Lewis’s birthday is March 16th, hence he turned out to be a New Jersey native. In a Jewish home, Lewis was raised. In his family, his father, Daniel Levitch, was a vaudevillian and master of ceremonies. His parents had come to the United States from Russia. His Polish mother Rachael was a musician and musical director.
Jerry Lewis’s birth name was Joseph, but he altered it so that he wouldn’t be confused with fellow comedian Joe E. Lewis or boxer Joe Louis. Because of his notoriety for pranks, he was expelled from Irvington High School during his sophomore year.
Jerry Lewis’s Personal Life
Jerry Lewis wed Patti Palmer in October 1944. The couple had six children altogether, five of their own and one adopted. Lewis was open about his extramarital pursuits, including encounters with Marilyn Monroe and Marlene Dietrich, during their 35-year marriage.
Because of Lewis’s extramarital affairs and his first wife’s inability to afford their lifestyle together, she filed for divorce in 1980. Lewis kept his children from Palmer from inheriting any of his holdings after he and Palmer split up in 1983.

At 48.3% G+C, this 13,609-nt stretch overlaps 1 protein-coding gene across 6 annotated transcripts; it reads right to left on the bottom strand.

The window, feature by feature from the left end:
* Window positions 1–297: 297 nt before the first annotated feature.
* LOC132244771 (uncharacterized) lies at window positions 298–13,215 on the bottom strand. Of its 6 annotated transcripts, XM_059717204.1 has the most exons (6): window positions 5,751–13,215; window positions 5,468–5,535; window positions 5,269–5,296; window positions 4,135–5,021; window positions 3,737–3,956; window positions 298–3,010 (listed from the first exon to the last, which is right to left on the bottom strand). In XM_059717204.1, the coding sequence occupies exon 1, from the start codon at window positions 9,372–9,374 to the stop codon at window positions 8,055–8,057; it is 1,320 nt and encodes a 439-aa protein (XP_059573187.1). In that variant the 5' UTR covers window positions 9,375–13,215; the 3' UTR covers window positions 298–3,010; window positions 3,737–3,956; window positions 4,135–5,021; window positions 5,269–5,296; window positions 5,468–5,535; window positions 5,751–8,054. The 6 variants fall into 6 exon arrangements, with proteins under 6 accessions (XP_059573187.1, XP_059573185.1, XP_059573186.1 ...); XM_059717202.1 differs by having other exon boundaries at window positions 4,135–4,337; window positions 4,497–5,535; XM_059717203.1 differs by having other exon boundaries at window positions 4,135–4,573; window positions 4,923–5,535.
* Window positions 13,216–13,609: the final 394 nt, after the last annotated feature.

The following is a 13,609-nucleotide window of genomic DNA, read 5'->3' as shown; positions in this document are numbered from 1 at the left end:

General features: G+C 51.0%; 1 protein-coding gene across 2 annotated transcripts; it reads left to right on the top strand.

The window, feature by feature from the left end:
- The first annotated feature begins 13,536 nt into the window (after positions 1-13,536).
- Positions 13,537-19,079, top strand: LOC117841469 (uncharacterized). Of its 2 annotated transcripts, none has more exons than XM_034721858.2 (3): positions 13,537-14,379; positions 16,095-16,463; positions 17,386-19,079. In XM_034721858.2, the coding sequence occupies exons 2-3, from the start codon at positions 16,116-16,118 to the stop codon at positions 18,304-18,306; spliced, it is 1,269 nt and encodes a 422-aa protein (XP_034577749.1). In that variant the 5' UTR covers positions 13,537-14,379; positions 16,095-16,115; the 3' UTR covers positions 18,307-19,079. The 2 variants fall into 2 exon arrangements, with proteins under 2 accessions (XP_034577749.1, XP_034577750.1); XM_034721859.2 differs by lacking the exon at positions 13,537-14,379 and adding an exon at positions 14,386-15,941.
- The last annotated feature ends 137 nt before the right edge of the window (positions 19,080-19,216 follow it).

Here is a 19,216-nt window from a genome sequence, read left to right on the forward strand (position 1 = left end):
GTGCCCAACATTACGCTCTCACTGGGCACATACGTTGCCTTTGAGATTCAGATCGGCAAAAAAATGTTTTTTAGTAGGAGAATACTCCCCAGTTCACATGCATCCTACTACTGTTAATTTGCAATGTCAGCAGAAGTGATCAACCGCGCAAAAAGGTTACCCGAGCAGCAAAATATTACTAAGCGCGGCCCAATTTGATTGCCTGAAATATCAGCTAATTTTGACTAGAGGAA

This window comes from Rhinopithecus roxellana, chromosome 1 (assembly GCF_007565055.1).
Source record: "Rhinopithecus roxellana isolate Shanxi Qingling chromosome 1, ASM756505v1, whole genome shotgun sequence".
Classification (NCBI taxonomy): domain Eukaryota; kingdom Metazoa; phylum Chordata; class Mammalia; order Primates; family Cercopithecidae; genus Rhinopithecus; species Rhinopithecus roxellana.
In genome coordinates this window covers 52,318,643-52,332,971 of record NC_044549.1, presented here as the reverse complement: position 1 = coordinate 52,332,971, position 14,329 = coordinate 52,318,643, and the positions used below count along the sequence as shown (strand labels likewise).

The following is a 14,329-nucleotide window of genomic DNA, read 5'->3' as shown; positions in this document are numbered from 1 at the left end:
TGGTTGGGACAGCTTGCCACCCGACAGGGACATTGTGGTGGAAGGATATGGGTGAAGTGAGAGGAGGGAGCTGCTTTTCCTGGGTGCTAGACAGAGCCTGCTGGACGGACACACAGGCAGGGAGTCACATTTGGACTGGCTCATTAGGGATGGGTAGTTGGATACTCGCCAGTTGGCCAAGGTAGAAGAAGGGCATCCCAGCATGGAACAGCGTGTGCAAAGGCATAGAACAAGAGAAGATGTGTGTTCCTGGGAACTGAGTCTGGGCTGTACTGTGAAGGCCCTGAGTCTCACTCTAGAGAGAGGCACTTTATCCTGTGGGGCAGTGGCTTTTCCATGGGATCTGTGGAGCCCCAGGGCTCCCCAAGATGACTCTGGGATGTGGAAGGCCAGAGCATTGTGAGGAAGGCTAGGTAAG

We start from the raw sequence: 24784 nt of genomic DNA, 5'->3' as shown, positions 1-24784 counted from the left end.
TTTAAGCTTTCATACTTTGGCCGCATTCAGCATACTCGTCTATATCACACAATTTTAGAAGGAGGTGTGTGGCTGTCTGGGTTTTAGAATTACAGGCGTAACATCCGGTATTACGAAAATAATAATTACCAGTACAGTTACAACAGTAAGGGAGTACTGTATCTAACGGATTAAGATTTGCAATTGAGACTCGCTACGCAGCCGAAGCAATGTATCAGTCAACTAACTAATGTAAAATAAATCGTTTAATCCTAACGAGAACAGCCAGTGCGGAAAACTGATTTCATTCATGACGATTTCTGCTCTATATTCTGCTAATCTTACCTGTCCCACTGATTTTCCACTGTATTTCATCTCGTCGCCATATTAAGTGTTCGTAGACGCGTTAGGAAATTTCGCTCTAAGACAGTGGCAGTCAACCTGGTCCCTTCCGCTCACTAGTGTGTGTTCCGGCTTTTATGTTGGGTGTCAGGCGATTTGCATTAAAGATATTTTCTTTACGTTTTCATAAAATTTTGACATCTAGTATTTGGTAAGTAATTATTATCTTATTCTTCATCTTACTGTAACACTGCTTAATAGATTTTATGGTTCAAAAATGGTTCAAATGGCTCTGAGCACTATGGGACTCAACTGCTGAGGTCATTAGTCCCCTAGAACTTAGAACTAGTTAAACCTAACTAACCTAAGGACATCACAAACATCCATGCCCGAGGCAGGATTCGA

In the same year that his divorce was finalized, Lewis wed Sandra Pitnick, a former ballerina and stewardess. The two had initially met on the set of “Hardly Working,” a film directed by Lewis in which Pitnick had a small role.
Before Lewis’s death, the couple had been married for 34 years and had adopted a daughter. Throughout his life, Lewis struggled with a number of different medical conditions. After Lewis sustained a back injury while on stage performing comedy, he began abusing Percodan. He remained a chronic user of the drug for thirteen years before he eventually kicked his habit in 1978.
He also suffered from heart problems, beginning with a heart attack at the age of 34 in 1960. Due to a second heart attack in 1982, he was forced to undergo a double-bypass operation. The progression of his diabetes, lung fibrosis, and prostate cancer mirrored his decline in health.
Lewis, who was 91 years old when he died in 2017, died of peripheral and cardiac artery disease in his Las Vegas residence. To his second wife and her daughter, he bequeathed his whole fortune. After Lewis’s passing, his likeness was plastered on billboards all over Las Vegas as a tribute to his long career as a headliner in the city.
Jerry Lewis Career
Even before he turned 16, Lewis was performing as a mime in New York City’s clubs, theaters, and hotels. In 1945, Lewis crossed paths with the future singing sensation Dean Martin. Because of their mutual allure and charisma, the pair agreed to collaborate on an act that would soon become a national sensation.